Chas Sisk | Nashville Public Radio

Chas Sisk

Senior Editor

Chas joined WPLN in 2015 and became an editor in 2018. Previously, he covered state politics for Nashville Public Radio and The Tennessean, and he’s also reported on communities, politics and business for a variety of publications in Massachusetts, New York and Washington, D.C. Chas grew up in South Carolina and attended Columbia University, where he studied economics and journalism.

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Chas Sisk / WPLN

Lawmakers described it as an "epiphany."

Just a few hours before members of a House panel were to open debate Wednesday on Common Core for the year, they abruptly changed course.

File: U.S. Embassy Moldova via Flickr

Tennessee Senator Bob Corker joked when he took over the Senate Foreign Relations Committee last month that he was more used to swinging a hammer than a gavel.

Stephen Jerkins / WPLN

Making good on promises: That was one of the themes to emerge Monday night from Gov. Bill Haslam's State of the State address.

Bob Corker

Bob Corker will not run for president after all.

The Tennessee senator says he’s pleased with the Republican candidates for 2016 and plans to focus instead on his new duties as chairman of the Senate Foreign Relations Committee.

Chas Sisk / WPLN

Gov. Bill Haslam steps back into the lion’s den this evening, when he delivers his annual State of the State address.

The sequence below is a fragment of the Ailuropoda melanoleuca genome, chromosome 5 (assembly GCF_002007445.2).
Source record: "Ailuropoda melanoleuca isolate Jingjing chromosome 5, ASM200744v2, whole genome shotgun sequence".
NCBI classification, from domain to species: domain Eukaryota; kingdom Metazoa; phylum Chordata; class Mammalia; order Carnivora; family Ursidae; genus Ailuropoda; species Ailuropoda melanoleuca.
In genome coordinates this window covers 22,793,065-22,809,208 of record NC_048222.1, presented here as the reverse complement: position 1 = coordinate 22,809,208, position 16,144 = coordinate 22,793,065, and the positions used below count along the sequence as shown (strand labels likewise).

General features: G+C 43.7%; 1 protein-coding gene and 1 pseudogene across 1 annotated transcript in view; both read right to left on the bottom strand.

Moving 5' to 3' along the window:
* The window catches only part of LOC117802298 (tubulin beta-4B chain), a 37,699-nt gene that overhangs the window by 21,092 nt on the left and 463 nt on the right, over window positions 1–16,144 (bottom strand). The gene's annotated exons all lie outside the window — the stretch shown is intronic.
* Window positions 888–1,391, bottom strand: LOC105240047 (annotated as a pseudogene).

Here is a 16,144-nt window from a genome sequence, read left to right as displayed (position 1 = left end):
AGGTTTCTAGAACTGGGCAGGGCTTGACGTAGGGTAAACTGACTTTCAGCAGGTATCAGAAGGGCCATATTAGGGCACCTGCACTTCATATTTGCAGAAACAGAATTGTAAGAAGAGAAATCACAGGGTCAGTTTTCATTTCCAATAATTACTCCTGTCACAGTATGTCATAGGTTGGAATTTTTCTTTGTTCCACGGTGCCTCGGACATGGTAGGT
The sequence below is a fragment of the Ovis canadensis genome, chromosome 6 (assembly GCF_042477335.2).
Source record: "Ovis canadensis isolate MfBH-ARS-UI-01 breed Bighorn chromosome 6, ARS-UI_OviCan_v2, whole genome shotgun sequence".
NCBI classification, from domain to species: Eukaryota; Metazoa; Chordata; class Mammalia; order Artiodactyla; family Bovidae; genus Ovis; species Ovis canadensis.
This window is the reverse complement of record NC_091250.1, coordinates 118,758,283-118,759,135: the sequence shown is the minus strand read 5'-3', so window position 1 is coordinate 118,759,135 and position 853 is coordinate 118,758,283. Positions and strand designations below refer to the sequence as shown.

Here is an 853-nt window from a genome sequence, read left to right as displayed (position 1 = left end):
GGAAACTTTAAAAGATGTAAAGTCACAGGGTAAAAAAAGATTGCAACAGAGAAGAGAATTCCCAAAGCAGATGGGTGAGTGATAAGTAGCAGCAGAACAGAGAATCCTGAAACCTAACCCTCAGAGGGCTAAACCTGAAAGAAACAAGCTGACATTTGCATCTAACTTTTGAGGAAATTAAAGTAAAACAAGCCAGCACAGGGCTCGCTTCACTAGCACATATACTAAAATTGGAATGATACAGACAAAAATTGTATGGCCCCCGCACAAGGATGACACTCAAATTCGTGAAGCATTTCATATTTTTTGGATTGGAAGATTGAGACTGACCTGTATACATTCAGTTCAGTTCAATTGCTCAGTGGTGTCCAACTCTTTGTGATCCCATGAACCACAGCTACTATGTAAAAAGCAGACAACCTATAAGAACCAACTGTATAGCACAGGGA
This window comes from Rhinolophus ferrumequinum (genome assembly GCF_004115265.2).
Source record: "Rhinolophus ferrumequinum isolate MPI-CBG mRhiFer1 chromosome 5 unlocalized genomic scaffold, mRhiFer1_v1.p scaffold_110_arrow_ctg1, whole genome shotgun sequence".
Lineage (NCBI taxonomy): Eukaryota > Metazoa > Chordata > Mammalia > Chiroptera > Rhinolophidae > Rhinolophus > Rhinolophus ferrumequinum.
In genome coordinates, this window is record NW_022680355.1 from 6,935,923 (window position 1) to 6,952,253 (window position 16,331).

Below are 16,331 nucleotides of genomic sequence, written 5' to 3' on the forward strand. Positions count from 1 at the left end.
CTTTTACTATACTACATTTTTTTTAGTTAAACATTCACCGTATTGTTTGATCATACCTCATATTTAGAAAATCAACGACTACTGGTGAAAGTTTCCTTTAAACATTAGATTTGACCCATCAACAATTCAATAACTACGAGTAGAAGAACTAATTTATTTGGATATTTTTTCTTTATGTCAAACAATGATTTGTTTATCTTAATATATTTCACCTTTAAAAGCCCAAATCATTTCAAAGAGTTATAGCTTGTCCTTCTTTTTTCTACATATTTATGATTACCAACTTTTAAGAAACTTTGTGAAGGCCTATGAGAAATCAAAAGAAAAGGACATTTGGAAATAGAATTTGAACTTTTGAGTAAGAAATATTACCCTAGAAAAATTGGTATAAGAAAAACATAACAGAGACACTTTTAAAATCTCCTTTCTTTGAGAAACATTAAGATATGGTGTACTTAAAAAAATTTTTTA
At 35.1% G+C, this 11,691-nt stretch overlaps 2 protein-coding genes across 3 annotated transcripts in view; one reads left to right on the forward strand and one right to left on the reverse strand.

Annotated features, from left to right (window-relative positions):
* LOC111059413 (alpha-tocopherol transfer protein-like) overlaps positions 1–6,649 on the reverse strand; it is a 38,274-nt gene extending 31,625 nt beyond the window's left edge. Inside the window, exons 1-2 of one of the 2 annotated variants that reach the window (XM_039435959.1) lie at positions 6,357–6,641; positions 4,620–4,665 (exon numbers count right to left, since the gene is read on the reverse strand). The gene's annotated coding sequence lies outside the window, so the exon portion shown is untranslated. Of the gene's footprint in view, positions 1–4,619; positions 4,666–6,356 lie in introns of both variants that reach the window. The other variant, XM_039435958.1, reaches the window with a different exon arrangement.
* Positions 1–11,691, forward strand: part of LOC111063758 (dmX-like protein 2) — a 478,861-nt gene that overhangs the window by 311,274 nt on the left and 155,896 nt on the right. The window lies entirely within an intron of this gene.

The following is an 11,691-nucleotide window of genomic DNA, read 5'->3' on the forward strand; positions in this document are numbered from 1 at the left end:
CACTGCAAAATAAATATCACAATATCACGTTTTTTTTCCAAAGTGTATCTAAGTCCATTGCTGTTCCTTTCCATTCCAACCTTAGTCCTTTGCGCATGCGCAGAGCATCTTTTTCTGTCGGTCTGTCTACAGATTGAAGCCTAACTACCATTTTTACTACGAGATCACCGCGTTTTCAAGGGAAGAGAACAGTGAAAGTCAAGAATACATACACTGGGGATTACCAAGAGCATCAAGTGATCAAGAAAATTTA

TN Photo Services

As Governor Bill Haslam licks his wounds from the defeat of his Insure Tennessee health proposal, he’s making plans to tackle another tough subject. Haslam has had far more success in the education arena. Now he hopes to preserve those victories.

The governor doesn’t get much time to rest. Just days after state lawmakers killed his proposal to expand Medicaid, he returns on Monday to the House chamber, where he’ll deliver his annual State of the State address.

Chas Sisk / WPLN

Update
The executive committee for Tennessee's Republican party voted 37-29 Saturday against a recommendation to switch the state's primary elections to a closed system.

Original Post (Feb. 6)

Tennessee’s open primary system might soon become a thing of the past. Republicans meet Saturday to discuss whether voters should be required to register their party affiliation. Such a shift would end decades of practice in the state.

TN Photo Services

Updated Wednesday at 9:00 p.m.

It appears the first vote on Gov. Bill Haslam’s Medicaid expansion proposal may also be the last. On Wednesday afternoon, the Senate Health Committee went solidly against the plan, dubbed Insure Tennessee.

Chas Sisk / WPLN

Scores of tea party activists turned out at the state Capitol today, hoping to pressure lawmakers to vote down Gov. Bill Haslam’s Insure Tennessee health plan.

TN Photo Services

Gov. Bill Haslam urged lawmakers to consider their religious faith as they make up their minds about his Insure Tennessee proposal to expand Medicaid.


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